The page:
When I had my initial consultation with the colorectal surgeon prior to my colonoscopy, I thought this might be a good time to bring up a medical condition that I have suffered from since I was pregnant with a nearly 10-pound baby 17 years ago, a condition readily visible to someone giving me a colonoscopy (anyone following me, other than the ladies who have carried nearly 10-pound babies and know EXACTLY what I'm talking about?). Yes, finally, after 17 years of putting up with them, I felt it was time to say goodbye to my hemorrhoids. The doctor, however, had different ideas.
When I broached the subject at the consultation, he said he would look during my colonoscopy (how could he NOT?), but he didn't give me much hope. He said it doesn't always work that well, the recovery is painful (try a tram-flap, pal), blah blah blah. So, battered but not beaten, I made my husband promise to convey to the doctor after my colonoscopy that I was SERIOUS about wanting the hemorrhoids removed. And, more importantly, I have met my insurance deductible, so there is NO BETTER TIME to do this.
When I opened my eyes from my Propofol-induced dreamland, the first thing my husband told me was that my colon was perfect. The second thing he said was the doctor didn't think my hemorrhoids were very bad and didn't need to be removed, thereby reducing me to tears and making my blood pressure shoot up (shout out to my recovery room nurse, Michelle - sorry!) and causing the husband to say, "I'm never going to tell you anything again!"
Flash forward to my follow-up appointment. Not only did it seem silly to go in when nothing was wrong with my colon, but there was apparently not going to be any further discussion about the hemorrhoids. But I dutifully went in, answered all the nurse's questions (Pain in your abdomen? No. Bleeding? No. Discomfort? No.) and waited for the doctor to come in. A few minutes later, he came in and pronounced my colon "perfect" (I DO love having a perfect colon. It's a shame that I can't go around boasting about it, social norms being what they are, unless, of course, you have a blog, then you can tell everyone. Whoops! Do and did....). He then completely surprised me by asking if I still wanted to take care of the hemorrhoids. Do I! Do I!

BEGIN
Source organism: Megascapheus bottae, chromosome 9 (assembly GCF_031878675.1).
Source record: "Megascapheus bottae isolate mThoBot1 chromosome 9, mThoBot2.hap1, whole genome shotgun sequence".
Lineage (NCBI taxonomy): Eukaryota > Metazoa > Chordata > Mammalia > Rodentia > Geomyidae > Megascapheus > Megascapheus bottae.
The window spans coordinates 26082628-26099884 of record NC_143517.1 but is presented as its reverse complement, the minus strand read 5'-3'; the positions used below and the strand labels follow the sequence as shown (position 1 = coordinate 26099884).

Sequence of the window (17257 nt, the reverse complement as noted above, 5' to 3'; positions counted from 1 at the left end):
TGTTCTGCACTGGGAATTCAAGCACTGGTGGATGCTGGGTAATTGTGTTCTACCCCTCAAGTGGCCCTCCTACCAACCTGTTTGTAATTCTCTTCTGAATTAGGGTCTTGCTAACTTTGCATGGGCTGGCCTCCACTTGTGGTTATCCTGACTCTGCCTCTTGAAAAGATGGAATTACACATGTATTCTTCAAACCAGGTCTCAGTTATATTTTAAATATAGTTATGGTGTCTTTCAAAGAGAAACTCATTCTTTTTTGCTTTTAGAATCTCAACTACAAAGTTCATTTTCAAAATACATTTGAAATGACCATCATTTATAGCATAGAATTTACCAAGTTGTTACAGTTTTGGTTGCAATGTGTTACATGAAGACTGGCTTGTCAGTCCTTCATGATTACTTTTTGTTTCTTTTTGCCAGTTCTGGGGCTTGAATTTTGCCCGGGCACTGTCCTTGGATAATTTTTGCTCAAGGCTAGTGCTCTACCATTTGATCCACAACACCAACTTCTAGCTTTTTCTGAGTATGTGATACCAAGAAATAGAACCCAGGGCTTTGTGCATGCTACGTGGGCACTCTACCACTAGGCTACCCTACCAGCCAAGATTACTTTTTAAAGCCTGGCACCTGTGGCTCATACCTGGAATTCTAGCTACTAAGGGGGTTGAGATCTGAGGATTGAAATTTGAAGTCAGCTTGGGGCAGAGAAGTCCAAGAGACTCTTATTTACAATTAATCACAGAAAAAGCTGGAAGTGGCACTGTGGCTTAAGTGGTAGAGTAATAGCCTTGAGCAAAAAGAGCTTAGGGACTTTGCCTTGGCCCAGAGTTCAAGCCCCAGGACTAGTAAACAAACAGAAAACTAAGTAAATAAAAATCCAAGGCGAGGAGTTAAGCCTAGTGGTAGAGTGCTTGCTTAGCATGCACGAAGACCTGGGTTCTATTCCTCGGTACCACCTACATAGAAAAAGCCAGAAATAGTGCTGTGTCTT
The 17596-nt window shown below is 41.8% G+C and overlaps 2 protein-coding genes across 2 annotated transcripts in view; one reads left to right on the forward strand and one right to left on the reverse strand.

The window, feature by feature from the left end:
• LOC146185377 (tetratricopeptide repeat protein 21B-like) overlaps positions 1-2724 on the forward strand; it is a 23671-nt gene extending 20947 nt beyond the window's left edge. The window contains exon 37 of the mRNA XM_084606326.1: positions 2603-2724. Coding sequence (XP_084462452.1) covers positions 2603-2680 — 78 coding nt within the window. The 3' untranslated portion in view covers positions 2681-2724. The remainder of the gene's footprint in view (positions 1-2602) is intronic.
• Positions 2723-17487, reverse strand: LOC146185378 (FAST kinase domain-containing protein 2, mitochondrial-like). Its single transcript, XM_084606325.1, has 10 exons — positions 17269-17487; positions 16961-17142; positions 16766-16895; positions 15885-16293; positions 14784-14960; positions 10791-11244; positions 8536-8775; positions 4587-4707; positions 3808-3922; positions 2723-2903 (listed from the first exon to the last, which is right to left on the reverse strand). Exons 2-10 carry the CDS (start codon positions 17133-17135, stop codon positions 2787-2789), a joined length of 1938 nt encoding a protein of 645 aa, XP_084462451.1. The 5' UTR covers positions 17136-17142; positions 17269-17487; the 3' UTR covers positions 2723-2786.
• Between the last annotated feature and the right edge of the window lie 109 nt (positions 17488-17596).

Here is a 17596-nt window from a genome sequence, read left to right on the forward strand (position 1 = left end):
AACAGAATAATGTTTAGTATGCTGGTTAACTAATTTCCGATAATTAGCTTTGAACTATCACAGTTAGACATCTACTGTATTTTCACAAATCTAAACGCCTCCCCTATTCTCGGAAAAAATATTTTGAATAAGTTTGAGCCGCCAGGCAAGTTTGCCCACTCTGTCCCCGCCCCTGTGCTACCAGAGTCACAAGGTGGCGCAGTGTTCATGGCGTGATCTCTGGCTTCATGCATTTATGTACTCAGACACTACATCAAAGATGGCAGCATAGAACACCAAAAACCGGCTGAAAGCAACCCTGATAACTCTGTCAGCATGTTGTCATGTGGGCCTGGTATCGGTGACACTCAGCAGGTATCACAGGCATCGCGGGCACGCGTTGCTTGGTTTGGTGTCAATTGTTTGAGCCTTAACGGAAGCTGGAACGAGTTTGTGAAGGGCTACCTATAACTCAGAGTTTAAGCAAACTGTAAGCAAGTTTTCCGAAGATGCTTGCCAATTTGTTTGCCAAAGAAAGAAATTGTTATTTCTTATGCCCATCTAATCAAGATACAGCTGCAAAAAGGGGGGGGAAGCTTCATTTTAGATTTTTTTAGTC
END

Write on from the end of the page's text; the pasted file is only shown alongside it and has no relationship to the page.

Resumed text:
The doctor told me again that the results may not be exactly as hoped and that there is a lot of pain and discomfort afterwards (I believe I have proven that I can handle pain and discomfort). He hesitated a moment, then said he didn't remember exactly what my bottom looked like, to which I answered that I was fine with that, in fact, completely okay that looking at me didn't conjure up that image. He got out a paper blanket and told me he would step out of the room so I could take off my shorts and undies and he could take a look. (Again, I NEVER seem to be able to figure out when it's a talking appointment and when it's a looking appointment.)
I took off my stuff and put it on top of my purse, which was on the floor next to the examination table. The doctor and a nurse came in, and he sat on a rolly chair and started scooting up to the table. He was bearing left, in the direction of my purse and clothes, so I reached down to kick them out of the way. He stopped me, saying, "I can work around those. I'm used to doing it. This isn't my first rodeo. Now lie back and turn over on your left side," to which I answered, "Well, it's MY first rodeo...." Fortunately, this delightful exam was over in about two seconds, and what he said was music to my ears: "I can fix this." Yesssss!!!
In a weird and twisted way, I have my breast cancer to thank for accomplishing this, because without having met my deductible for the year, it would never have happened. Go figure.